Some critics have also introduced a parallel to the classical heroine Medea, who “on being deserted by Jason, slew her children for fear that a more merciless hand may slaughter them”. As we know, Plath did not involve her children in her suicide, but kept them away from this act. However, we do not know how long she could have gone on in this situation as a poor and depressed single-mother, and maybe she would have harmed them if she still were alive. Therefore, the threatening power might as well be the person closest to them, their own mother. The “serpent” also brings in an
element of sin and when adding the word “garden” it evokes the image of a
The following lines contain a very complex phrase and the image of a garden, which is depicted in a dangerous sense as well. One could draw the parallel to the garden of Eden, where Eve crossed an edge, too, and committed a sinful act. However it is not clear, that the woman in the poem has really crossed the “Edge” or of she only came close to it. However Eve wasn’t granted to go back to paradise after she had eaten from the forbidden fruit, and this might be a hint for the woman, who, after having taken the path of suicide, will not get the chance to return to life.
As we read the woman is compared to a rose, which closes her petals, because the upcoming night harbors danger for them: “when the garden/ Stiffens and odors bleed/ From the sweet, deep throats of the night flower”. The woman has been hurt and tries to prevent her children from this experience. This is especially expressed in the contradictory image of the words “bleed” and “odor”: Bleed in this case reminds of a wound, blood usually runs down, whereas odor evaporates into the air, it goes up. Again, we have a biblical element. Odor alludes to the breathing of the first human beings given to by god, and this instantly refers to life. These two adverse images unite in one sentence and might reflect the inner conflicts of the woman with being alive, but maybe at the gate of choosing to die. The poem ends with the insight that her self-destruction is a universal matter. Even the moon, which belongs to the realm of night and death, watches the cycle of all women with a dispassionate and indifferent attitude towards the woman’s self-chosen death. The ancient goddess and muse keeps on rising in her regular manner: “Her blacks crackle and drag”. Moreover she has seen things like that before as she is “staring from her hood of bone”, when a woman gives up the struggle to juggle the many facets of her life. Here a confusion appears when trying to figure out who is meant by she: it could either be the moon or the woman, whose “blacks crackle and drag”.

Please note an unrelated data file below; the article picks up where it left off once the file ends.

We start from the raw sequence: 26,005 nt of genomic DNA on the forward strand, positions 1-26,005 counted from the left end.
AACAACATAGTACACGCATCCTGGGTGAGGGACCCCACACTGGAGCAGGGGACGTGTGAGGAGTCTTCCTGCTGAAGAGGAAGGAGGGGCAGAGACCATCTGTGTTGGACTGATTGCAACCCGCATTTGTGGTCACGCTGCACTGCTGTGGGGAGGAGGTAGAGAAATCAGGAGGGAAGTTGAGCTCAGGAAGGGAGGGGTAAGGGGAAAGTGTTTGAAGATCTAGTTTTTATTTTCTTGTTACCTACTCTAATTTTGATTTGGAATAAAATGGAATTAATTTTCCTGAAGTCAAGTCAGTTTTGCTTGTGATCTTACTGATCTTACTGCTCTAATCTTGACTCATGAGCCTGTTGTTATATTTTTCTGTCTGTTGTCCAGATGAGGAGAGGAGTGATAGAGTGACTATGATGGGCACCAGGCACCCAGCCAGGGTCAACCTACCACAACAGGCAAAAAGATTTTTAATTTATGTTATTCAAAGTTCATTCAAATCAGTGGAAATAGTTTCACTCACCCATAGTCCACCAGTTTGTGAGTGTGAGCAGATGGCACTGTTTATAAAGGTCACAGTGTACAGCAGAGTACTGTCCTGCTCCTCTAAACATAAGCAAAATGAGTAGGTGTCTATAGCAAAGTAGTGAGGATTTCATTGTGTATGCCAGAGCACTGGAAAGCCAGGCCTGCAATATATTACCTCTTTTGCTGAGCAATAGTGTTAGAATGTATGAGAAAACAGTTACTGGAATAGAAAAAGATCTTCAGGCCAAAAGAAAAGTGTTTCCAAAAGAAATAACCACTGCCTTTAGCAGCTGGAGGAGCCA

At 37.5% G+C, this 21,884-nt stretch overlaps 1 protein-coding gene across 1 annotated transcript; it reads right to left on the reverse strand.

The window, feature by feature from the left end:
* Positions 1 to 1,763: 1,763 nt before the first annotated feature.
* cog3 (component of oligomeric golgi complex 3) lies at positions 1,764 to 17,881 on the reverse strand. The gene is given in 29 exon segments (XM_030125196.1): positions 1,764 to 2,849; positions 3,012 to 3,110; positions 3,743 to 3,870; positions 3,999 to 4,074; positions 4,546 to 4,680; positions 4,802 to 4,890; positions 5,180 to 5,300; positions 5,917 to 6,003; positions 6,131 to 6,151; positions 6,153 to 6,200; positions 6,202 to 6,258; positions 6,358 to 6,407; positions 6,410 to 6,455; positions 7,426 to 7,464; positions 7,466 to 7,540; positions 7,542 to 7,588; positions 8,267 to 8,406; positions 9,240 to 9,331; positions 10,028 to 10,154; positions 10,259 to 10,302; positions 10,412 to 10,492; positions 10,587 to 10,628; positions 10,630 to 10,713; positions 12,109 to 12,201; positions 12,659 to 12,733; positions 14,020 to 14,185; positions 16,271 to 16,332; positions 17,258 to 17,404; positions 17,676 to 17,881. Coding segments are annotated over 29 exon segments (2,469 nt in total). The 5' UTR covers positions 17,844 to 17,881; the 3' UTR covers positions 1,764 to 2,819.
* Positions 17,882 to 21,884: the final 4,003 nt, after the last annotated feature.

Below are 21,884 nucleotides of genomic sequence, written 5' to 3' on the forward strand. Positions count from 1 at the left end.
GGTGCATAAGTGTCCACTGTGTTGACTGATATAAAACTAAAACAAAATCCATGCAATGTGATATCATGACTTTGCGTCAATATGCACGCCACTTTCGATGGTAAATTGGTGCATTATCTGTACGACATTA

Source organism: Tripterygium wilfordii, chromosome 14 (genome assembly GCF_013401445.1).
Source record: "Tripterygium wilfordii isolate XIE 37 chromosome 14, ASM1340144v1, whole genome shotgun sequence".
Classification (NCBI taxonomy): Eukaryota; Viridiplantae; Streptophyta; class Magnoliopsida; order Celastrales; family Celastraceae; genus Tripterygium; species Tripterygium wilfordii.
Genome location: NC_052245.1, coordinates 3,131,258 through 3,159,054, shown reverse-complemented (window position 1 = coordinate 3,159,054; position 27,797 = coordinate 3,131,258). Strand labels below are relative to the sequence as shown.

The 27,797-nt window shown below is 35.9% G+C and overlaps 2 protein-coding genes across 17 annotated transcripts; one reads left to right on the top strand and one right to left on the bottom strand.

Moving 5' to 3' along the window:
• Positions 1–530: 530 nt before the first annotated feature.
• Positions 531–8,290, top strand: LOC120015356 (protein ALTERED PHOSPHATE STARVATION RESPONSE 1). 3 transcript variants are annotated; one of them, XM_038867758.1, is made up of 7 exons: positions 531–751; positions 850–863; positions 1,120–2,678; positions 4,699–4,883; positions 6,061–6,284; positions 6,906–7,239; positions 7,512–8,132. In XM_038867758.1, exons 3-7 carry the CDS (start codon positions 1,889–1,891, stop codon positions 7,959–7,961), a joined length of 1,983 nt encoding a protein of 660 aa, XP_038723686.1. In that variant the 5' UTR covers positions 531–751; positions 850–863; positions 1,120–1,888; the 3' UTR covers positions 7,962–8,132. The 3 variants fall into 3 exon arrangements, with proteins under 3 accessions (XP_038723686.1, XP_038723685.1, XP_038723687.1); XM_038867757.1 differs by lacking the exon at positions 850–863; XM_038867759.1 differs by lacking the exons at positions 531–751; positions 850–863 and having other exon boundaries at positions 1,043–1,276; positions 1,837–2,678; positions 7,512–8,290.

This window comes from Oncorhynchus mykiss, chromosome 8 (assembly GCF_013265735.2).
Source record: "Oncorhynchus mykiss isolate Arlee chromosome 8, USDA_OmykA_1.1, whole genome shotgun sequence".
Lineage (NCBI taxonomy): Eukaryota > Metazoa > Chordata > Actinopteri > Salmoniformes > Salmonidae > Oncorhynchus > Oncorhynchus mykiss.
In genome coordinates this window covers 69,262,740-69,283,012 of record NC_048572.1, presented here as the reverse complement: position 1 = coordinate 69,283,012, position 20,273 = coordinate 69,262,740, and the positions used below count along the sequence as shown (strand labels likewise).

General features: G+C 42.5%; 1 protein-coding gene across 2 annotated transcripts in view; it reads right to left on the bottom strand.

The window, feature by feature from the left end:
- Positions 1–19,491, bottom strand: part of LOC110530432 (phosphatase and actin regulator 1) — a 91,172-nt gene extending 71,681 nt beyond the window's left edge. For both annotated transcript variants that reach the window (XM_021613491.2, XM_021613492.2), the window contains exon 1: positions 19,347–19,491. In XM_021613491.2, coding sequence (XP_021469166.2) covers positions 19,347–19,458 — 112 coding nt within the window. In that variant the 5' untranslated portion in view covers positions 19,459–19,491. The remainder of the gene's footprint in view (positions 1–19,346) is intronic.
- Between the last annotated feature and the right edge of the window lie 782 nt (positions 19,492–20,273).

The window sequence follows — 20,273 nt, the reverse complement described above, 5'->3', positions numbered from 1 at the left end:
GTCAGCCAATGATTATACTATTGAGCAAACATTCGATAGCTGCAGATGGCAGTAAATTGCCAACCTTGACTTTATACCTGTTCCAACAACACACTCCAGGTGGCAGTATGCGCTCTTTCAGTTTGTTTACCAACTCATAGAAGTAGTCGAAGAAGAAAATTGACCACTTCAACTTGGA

An earlier draft of “Edge” was called “Nuns in snow” and the observers were nuns travelling on a pilgrimage to watch the dead body of a woman. What remains unclear is the identity of the speaker and its relation to the addressee. Concluding from the third person narration, we could characterize the speaker as some kind of bystander, people who witnessed the death or maybe even a god-like figure who observes the act of dying. What strongly drew my attention were the adverse images that are given in the poem: Next to the contradictory meaning of “odor” and “bleed”, several other thoughts seemed oppositional. For instance, “Child” and “dead” are so rarely used together, as well as “sweet” and “bleed” or the rose that usually symbolizes love or the soul, is this time in a harmed state. This evokes an ambiguity of life and death itself, which I will later on refer to again.
Altogether, the poem presents a mood of resignation but the sincerity of having escaped from the struggle of life is not depicted as heroic but rather as a long awaited relief. In the literary world, “Edge” is considered as Plath’s poetic suicide note to the world in simple language with strong visual support.